; blind application of tabulated encircled energies, especially at small radii, should be avoided
for near-IR filters present further complications; all ACS CCD detectors suffer from scattered light at long wavelengths. These thinned backside-illuminated devices are relatively transparent to near-IR photons. The transmitted long wavelength light illuminates and scatters in the CCD header, a soda glass substrate. It is then reflected back from the header’s metallized rear surface and re-illuminates the CCDs front-side photosensitive surface (Sirianni et al. 1998, proc SPIE vol. 3555, 608, ed. S. D’Odorico
). The fraction of the integrated light in the scattered light halo increases as a function of wavelength. As a consequence, the PSF becomes increasingly broad with increasing wavelengths. WFC CCDs incorporate a special anti-halation aluminum layer between the frontside of the CCD and its glass substrate. While this layer is effective at reducing the IR halo, it appears to give rise to a relatively strong scatter along one of the four diffraction spikes at wavelengths greater than
Å (Hartig et al. 2003, proc SPIE vol. 4854, 532, ed. J. C. Blades, H. W. Siegmund
), see Section 5.1.4
for more details.
The same mechanism responsible for the variation of the intensity and extension of
the halo as a function of wavelength is also responsible for the variation of the shape of the PSF as a function of color of the source. As a consequence, in the same near-IR filter, the PSF for a red star is broader than the PSF of a blue star. Gilliland & Riess (2002 HST Calibration Workshop Proceedings, page 61)
. and Sirianni et al., 2005, PASP
provide assessments of the scientific impact of these PSF artifacts in the red. The presence of the halo has the obvious effect of reducing the signal-to-noise and the limiting magnitude of the camera in the red. It also impacts the photometry in very crowded fields. The effects of the long wavelength halo should also be taken into account when performing morphological studies and performing surface photometry of extended objects (see Sirianni et al., 2005, PASP
for more details).
The aperture correction for red objects should be determined using an isolated
same-color star in the field of view, or using the effective wavelength versus aperture correction relation (Sirianni et al., 2005, PASP
). If the object’s spectral energy distribution (SED) is available, an estimate of the aperture correction is also possible with SYNPHOT;
a new parameter
,” has been implemented to call the encircled energy tables in the OBSMODE synphot field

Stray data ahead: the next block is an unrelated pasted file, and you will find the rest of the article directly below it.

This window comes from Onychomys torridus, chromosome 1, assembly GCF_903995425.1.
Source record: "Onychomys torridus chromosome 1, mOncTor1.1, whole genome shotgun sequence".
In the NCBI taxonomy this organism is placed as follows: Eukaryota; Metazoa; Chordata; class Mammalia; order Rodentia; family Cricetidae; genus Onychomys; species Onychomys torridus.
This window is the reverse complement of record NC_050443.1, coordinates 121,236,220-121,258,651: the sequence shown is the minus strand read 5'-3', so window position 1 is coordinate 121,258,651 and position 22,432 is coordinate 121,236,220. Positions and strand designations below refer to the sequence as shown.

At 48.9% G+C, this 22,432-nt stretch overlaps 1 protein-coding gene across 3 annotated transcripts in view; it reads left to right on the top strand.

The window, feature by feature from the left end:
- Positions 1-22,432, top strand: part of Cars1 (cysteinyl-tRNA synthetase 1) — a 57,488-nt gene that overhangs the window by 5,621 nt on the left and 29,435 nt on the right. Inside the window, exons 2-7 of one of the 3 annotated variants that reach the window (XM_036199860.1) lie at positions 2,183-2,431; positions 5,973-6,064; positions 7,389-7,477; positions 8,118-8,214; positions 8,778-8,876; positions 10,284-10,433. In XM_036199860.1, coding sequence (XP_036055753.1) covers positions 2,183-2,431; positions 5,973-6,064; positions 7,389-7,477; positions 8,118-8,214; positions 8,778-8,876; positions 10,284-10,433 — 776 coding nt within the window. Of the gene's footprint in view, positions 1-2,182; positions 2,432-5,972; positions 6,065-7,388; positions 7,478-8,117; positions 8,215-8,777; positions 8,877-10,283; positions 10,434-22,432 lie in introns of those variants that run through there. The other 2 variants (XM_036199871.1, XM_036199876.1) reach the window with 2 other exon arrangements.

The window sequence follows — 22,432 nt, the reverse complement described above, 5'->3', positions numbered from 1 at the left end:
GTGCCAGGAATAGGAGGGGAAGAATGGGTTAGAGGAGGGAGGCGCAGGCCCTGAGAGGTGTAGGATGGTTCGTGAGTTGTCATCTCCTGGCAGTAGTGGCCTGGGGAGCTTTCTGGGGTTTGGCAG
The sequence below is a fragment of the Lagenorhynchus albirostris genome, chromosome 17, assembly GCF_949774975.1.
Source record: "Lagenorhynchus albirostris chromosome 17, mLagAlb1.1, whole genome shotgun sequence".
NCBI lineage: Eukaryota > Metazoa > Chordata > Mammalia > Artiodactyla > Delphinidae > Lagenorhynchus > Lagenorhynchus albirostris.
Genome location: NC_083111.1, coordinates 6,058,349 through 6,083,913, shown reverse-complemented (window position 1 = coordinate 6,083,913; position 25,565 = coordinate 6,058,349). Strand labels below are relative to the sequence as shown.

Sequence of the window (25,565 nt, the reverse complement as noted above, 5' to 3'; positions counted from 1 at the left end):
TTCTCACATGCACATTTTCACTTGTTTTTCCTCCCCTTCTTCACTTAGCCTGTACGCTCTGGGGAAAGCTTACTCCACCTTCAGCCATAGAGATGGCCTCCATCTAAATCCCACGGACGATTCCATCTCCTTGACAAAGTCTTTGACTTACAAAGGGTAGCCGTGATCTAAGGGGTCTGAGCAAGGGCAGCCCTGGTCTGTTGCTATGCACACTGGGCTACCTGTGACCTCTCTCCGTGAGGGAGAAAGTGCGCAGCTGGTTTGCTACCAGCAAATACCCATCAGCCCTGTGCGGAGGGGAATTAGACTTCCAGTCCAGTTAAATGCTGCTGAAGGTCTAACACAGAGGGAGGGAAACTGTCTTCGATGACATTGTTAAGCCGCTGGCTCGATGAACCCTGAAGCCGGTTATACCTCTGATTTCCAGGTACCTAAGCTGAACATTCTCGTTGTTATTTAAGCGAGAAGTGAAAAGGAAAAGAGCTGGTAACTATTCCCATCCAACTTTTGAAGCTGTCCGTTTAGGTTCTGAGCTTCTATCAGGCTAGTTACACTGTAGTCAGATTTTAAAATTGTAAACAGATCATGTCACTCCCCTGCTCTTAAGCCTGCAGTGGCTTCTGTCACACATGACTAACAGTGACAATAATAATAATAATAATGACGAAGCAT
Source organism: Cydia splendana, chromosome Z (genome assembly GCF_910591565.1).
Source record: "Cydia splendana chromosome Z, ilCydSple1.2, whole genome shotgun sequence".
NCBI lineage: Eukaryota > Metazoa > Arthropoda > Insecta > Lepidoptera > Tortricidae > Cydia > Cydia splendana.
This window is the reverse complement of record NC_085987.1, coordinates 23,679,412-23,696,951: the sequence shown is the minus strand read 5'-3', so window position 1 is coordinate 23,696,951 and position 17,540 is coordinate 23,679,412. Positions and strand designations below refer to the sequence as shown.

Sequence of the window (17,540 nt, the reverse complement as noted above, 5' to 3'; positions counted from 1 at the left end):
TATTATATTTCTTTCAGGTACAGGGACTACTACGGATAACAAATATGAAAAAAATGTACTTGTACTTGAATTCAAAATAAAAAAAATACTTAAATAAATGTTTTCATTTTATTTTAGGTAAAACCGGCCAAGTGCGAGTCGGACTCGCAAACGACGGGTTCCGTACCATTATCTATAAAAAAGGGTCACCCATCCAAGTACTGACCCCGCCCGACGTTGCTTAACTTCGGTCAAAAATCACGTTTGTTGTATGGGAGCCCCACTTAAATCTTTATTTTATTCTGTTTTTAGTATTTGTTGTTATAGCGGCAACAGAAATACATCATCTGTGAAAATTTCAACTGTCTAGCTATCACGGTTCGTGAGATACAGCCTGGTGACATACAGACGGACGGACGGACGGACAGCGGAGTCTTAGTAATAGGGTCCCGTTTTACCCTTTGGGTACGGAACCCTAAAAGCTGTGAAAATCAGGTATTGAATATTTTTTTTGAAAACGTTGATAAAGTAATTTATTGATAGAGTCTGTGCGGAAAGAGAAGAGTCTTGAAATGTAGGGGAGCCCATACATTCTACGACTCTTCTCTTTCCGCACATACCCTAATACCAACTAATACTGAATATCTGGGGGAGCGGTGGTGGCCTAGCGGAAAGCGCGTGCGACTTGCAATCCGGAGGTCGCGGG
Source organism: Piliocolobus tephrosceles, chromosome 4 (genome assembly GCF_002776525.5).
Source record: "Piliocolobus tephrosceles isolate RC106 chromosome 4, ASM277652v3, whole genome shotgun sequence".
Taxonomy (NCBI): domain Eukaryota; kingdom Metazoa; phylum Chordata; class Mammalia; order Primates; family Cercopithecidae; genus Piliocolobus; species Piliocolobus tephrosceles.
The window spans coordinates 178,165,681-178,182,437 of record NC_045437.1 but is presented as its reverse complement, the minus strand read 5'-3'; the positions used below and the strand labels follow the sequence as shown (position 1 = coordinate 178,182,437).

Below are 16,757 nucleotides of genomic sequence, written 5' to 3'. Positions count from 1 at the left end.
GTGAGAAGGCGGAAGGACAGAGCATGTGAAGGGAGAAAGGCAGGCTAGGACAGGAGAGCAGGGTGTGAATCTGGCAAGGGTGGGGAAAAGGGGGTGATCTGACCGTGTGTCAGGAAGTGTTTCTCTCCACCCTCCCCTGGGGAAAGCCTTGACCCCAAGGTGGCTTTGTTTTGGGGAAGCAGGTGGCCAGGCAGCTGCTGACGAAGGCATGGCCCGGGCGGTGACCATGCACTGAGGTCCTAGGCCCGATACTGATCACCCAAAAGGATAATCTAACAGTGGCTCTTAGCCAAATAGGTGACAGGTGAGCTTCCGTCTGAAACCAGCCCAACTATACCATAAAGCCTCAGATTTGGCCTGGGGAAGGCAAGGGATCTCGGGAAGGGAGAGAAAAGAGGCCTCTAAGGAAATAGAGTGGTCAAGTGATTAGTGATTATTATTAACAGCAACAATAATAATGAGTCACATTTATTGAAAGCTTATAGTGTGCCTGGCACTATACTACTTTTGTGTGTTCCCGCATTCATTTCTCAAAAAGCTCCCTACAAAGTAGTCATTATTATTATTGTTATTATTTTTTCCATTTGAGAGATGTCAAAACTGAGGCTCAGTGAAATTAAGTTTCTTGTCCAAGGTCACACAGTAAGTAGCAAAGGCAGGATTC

for ACS. A typical OBSMODE
for an aperture of 0".5 would read like “acs,wfc,f850lp,aper$0.5
”. A comparison with the infinite aperture magnitude using the standard OBSMODE
” would give an estimate of the aperture correction to apply. Please refer to the SYNPHOT
Handbook for more details.
In some cases it may be necessary to compare ACS photometric results with
existing datasets in different photometric systems (e.g., WFPC2, SDSS, or Johnson-Cousins). Since the ACS filters do not have exact counterparts in any other standard filter sets, the accuracy of these transformations is limited. Moreover, if the transformations are applied to objects whose spectral type (e.g., color, metallicity, surface gravity) do not match the spectral type of the calibration observation, serious systematic effects could be introduced. The transformations can be determined by using SYNPHOT, or by using the published transformation coefficients (Sirianni et al., 2005
). In any case, users should not expect to preserve the 1%
2% accuracy of ACS photometry on the transformed data.
When ACS images are flat-fielded by the calacs
pipeline; the resultant flt.fits
files are “flat” if the original sky intensity was also “flat.” However, there is still very significant geometric distortion remaining in these images. The pixel area on the sky varies across
the field, and as a result, relative point source photometry measurements in the flt.fits images are incorrect.
One option is to drizzle the data; this will
remove geometric distortion while keeping
flat. Therefore, both surface and point source relative photometry can be performed correctly on
the resulting drz.fits
files. The inverse sensitivity (in units of erg cm-2 sec-1 Å-1), given by the header keyword PHOTFLAM, can be used to compute the STMAG or ABMAG zeropoint, and to convert
flux in electrons/seconds to absolute flux units:
|PHOTFLAM2 is the
mean flux density (in erg cm-2 sec-1 Å-1)
that produces 1 count per second in the HST observing mode (PHOTMODE
) used for the observation.
|PHOTZPT2 is the ST magnitude zeropoint (= 21.10).
Remember that for point source photometry, both these zeropoints should be applied to measurements corrected to the standard
” aperture; for ACS, this is a radius of 5".5.
Users who wish to perform photometry directly on the distorted flt.fits
files, rather than the drizzled (drz.fits
) data products, will require a field-dependent correction to match their photometry with that obtained from drizzled data. Only then can the PHOTFLAM
values in the flt.fits
images be used to obtain calibrated STMAG or ABMAG photometry. (Note: the corresponding drz.fits
image has identical PHOTFLAM
The correction to the flt.fits
images may be made by multiplying the measured flux in the flt.fits